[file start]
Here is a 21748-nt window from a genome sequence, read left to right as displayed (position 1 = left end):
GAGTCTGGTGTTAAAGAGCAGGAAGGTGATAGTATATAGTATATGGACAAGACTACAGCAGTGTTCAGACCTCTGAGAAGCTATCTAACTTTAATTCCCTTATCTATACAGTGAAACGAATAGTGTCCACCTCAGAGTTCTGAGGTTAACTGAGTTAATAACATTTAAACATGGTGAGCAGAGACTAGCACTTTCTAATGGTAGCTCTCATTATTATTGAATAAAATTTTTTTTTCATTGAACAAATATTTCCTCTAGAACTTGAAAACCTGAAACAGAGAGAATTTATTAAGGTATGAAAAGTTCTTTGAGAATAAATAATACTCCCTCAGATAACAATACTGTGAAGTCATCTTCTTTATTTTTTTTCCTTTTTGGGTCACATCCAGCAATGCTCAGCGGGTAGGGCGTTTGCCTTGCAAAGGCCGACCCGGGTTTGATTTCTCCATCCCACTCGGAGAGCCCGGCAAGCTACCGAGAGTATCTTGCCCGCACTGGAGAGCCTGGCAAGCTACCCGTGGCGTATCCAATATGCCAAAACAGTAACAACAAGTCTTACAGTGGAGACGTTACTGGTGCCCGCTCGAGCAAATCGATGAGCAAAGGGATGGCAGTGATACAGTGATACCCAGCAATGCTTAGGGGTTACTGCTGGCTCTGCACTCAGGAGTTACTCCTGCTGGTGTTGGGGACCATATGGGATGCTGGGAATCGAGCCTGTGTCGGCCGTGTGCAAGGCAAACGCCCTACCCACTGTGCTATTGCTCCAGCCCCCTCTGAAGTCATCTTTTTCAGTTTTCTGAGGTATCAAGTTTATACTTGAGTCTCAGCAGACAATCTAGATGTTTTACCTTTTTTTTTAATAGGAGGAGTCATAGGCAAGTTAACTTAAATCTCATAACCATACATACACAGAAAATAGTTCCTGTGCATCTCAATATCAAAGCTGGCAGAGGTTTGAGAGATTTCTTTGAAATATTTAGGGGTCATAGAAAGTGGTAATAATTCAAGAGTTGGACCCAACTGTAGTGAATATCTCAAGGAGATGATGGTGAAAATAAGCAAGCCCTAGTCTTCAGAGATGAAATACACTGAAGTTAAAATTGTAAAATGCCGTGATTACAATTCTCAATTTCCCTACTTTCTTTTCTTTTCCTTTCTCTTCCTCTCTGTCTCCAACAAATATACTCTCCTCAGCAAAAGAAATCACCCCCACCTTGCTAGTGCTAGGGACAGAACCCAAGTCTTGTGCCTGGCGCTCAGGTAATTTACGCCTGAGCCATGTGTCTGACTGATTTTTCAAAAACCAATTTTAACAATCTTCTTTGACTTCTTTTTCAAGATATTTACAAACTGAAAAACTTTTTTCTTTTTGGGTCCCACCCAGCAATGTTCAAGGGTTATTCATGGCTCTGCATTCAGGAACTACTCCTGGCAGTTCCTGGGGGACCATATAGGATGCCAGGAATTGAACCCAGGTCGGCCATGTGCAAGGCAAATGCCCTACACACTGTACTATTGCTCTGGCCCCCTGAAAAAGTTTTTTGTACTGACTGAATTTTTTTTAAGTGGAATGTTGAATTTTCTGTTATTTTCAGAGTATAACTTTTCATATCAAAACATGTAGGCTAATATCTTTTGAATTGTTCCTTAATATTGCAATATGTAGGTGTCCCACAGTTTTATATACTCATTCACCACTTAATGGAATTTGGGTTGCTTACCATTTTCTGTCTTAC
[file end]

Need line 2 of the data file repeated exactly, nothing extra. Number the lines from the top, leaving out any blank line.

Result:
GAGTCTGGTGTTAAAGAGCAGGAAGGTGATAGTATATAGTATATGGACAAGACTACAGCAGTGTTCAGACCTCTGAGAAGCTATCTAACTTTAATTCCCTTATCTATACAGTGAAACGAATAGTGTCCACCTCAGAGTTCTGAGGTTAACTGAGTTAATAACATTTAAACATGGTGAGCAGAGACTAGCACTTTCTAATGGTAGCTCTCATTATTATTGAATAAAATTTTTTTTTCATTGAACAAATATTTCCTCTAGAACTTGAAAACCTGAAACAGAGAGAATTTATTAAGGTATGAAAAGTTCTTTGAGAATAAATAATACTCCCTCAGATAACAATACTGTGAAGTCATCTTCTTTATTTTTTTTCCTTTTTGGGTCACATCCAGCAATGCTCAGCGGGTAGGGCGTTTGCCTTGCAAAGGCCGACCCGGGTTTGATTTCTCCATCCCACTCGGAGAGCCCGGCAAGCTACCGAGAGTATCTTGCCCGCACTGGAGAGCCTGGCAAGCTACCCGTGGCGTATCCAATATGCCAAAACAGTAACAACAAGTCTTACAGTGGAGACGTTACTGGTGCCCGCTCGAGCAAATCGATGAGCAAAGGGATGGCAGTGATACAGTGATACCCAGCAATGCTTAGGGGTTACTGCTGGCTCTGCACTCAGGAGTTACTCCTGCTGGTGTTGGGGACCATATGGGATGCTGGGAATCGAGCCTGTGTCGGCCGTGTGCAAGGCAAACGCCCTACCCACTGTGCTATTGCTCCAGCCCCCTCTGAAGTCATCTTTTTCAGTTTTCTGAGGTATCAAGTTTATACTTGAGTCTCAGCAGACAATCTAGATGTTTTACCTTTTTTTTTAATAGGAGGAGTCATAGGCAAGTTAACTTAAATCTCATAACCATACATACACAGAAAATAGTTCCTGTGCATCTCAATATCAAAGCTGGCAGAGGTTTGAGAGATTTCTTTGAAATATTTAGGGGTCATAGAAAGTGGTAATAATTCAAGAGTTGGACCCAACTGTAGTGAATATCTCAAGGAGATGATGGTGAAAATAAGCAAGCCCTAGTCTTCAGAGATGAAATACACTGAAGTTAAAATTGTAAAATGCCGTGATTACAATTCTCAATTTCCCTACTTTCTTTTCTTTTCCTTTCTCTTCCTCTCTGTCTCCAACAAATATACTCTCCTCAGCAAAAGAAATCACCCCCACCTTGCTAGTGCTAGGGACAGAACCCAAGTCTTGTGCCTGGCGCTCAGGTAATTTACGCCTGAGCCATGTGTCTGACTGATTTTTCAAAAACCAATTTTAACAATCTTCTTTGACTTCTTTTTCAAGATATTTACAAACTGAAAAACTTTTTTCTTTTTGGGTCCCACCCAGCAATGTTCAAGGGTTATTCATGGCTCTGCATTCAGGAACTACTCCTGGCAGTTCCTGGGGGACCATATAGGATGCCAGGAATTGAACCCAGGTCGGCCATGTGCAAGGCAAATGCCCTACACACTGTACTATTGCTCTGGCCCCCTGAAAAAGTTTTTTGTACTGACTGAATTTTTTTTAAGTGGAATGTTGAATTTTCTGTTATTTTCAGAGTATAACTTTTCATATCAAAACATGTAGGCTAATATCTTTTGAATTGTTCCTTAATATTGCAATATGTAGGTGTCCCACAGTTTTATATACTCATTCACCACTTAATGGAATTTGGGTTGCTTACCATTTTCTGTCTTAC